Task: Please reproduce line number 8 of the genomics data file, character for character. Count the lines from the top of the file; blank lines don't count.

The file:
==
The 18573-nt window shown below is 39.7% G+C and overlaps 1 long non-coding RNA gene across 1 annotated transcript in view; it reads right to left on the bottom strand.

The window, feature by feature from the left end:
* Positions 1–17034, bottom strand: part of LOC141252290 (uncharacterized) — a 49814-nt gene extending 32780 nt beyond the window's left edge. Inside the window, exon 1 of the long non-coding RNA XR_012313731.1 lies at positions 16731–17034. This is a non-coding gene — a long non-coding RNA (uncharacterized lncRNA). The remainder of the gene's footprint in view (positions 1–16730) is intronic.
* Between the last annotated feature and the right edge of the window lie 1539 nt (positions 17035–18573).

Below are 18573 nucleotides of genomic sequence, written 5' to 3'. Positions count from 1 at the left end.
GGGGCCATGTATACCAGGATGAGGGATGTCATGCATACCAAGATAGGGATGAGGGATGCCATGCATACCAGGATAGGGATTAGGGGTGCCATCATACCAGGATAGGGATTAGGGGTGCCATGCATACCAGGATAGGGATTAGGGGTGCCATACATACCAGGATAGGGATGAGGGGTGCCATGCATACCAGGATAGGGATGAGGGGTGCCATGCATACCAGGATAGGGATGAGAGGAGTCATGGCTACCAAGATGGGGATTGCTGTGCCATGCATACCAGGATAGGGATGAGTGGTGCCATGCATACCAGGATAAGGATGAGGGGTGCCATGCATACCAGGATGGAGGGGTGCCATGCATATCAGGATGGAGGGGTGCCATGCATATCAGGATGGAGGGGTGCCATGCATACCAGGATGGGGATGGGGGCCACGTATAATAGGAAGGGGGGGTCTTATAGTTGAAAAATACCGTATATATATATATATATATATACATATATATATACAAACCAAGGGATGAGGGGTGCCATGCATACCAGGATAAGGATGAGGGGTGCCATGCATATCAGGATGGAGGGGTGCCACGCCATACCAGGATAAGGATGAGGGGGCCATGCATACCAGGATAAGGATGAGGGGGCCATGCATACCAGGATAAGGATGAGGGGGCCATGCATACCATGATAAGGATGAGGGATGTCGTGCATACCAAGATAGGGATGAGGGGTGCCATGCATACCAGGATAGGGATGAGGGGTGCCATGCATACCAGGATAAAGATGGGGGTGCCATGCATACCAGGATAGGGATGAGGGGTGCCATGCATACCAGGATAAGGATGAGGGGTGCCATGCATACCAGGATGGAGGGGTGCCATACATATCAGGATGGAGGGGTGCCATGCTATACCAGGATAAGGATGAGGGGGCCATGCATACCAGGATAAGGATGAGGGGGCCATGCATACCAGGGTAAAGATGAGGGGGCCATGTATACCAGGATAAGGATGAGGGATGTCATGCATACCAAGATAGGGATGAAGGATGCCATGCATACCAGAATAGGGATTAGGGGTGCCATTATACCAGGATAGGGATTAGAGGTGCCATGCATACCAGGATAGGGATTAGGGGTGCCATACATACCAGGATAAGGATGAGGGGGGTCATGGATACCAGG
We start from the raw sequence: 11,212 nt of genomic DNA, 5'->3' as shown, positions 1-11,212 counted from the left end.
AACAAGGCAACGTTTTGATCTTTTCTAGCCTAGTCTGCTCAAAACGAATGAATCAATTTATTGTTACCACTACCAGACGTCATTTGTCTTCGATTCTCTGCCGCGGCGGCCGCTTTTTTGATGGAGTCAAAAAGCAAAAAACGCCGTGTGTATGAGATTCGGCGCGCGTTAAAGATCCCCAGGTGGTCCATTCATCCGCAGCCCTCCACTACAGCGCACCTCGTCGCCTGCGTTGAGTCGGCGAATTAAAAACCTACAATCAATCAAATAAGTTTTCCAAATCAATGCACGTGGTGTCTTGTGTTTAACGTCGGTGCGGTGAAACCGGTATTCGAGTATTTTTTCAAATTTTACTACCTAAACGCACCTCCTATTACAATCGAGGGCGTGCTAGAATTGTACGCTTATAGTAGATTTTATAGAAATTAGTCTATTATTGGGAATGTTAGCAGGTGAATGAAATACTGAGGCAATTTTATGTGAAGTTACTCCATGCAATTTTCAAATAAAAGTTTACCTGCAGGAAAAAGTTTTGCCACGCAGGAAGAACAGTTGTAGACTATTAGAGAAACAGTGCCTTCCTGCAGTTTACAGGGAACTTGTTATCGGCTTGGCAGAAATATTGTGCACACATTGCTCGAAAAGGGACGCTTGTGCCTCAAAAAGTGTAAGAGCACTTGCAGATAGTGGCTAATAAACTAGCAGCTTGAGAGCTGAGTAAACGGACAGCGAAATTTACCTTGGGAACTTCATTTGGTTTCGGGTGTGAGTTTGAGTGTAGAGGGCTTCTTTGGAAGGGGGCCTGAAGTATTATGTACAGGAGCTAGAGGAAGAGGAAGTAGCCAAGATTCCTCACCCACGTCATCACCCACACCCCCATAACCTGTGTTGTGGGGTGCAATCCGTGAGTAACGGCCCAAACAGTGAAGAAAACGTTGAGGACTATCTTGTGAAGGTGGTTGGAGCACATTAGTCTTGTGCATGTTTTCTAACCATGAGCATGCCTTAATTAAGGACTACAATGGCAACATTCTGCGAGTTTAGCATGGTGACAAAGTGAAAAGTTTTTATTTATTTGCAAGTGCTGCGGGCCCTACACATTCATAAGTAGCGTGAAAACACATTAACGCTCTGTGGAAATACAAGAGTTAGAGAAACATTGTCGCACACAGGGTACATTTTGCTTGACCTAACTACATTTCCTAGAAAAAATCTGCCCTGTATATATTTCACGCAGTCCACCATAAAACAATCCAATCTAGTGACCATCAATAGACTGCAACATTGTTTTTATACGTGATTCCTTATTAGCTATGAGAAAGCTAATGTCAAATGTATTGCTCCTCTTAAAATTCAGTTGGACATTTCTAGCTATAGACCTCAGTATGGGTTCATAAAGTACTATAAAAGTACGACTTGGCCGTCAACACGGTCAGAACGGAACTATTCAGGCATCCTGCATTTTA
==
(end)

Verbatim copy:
AACAAGGCAACGTTTTGATCTTTTCTAGCCTAGTCTGCTCAAAACGAATGAATCAATTTATTGTTACCACTACCAGACGTCATTTGTCTTCGATTCTCTGCCGCGGCGGCCGCTTTTTTGATGGAGTCAAAAAGCAAAAAACGCCGTGTGTATGAGATTCGGCGCGCGTTAAAGATCCCCAGGTGGTCCATTCATCCGCAGCCCTCCACTACAGCGCACCTCGTCGCCTGCGTTGAGTCGGCGAATTAAAAACCTACAATCAATCAAATAAGTTTTCCAAATCAATGCACGTGGTGTCTTGTGTTTAACGTCGGTGCGGTGAAACCGGTATTCGAGTATTTTTTCAAATTTTACTACCTAAACGCACCTCCTATTACAATCGAGGGCGTGCTAGAATTGTACGCTTATAGTAGATTTTATAGAAATTAGTCTATTATTGGGAATGTTAGCAGGTGAATGAAATACTGAGGCAATTTTATGTGAAGTTACTCCATGCAATTTTCAAATAAAAGTTTACCTGCAGGAAAAAGTTTTGCCACGCAGGAAGAACAGTTGTAGACTATTAGAGAAACAGTGCCTTCCTGCAGTTTACAGGGAACTTGTTATCGGCTTGGCAGAAATATTGTGCACACATTGCTCGAAAAGGGACGCTTGTGCCTCAAAAAGTGTAAGAGCACTTGCAGATAGTGGCTAATAAACTAGCAGCTTGAGAGCTGAGTAAACGGACAGCGAAATTTACCTTGGGAACTTCATTTGGTTTCGGGTGTGAGTTTGAGTGTAGAGGGCTTCTTTGGAAGGGGGCCTGAAGTATTATGTACAGGAGCTAGAGGAAGAGGAAGTAGCCAAGATTCCTCACCCACGTCATCACCCACACCCCCATAACCTGTGTTGTGGGGTGCAATCCGTGAGTAACGGCCCAAACAGTGAAGAAAACGTTGAGGACTATCTTGTGAAGGTGGTTGGAGCACATTAGTCTTGTGCATGTTTTCTAACCATGAGCATGCCTTAATTAAGGACTACAATGGCAACATTCTGCGAGTTTAGCATGGTGACAAAGTGAAAAGTTTTTATTTATTTGCAAGTGCTGCGGGCCCTACACATTCATAAGTAGCGTGAAAACACATTAACGCTCTGTGGAAATACAAGAGTTAGAGAAACATTGTCGCACACAGGGTACATTTTGCTTGACCTAACTACATTTCCTAGAAAAAATCTGCCCTGTATATATTTCACGCAGTCCACCATAAAACAATCCAATCTAGTGACCATCAATAGACTGCAACATTGTTTTTATACGTGATTCCTTATTAGCTATGAGAAAGCTAATGTCAAATGTATTGCTCCTCTTAAAATTCAGTTGGACATTTCTAGCTATAGACCTCAGTATGGGTTCATAAAGTACTATAAAAGTACGACTTGGCCGTCAACACGGTCAGAACGGAACTATTCAGGCATCCTGCATTTTA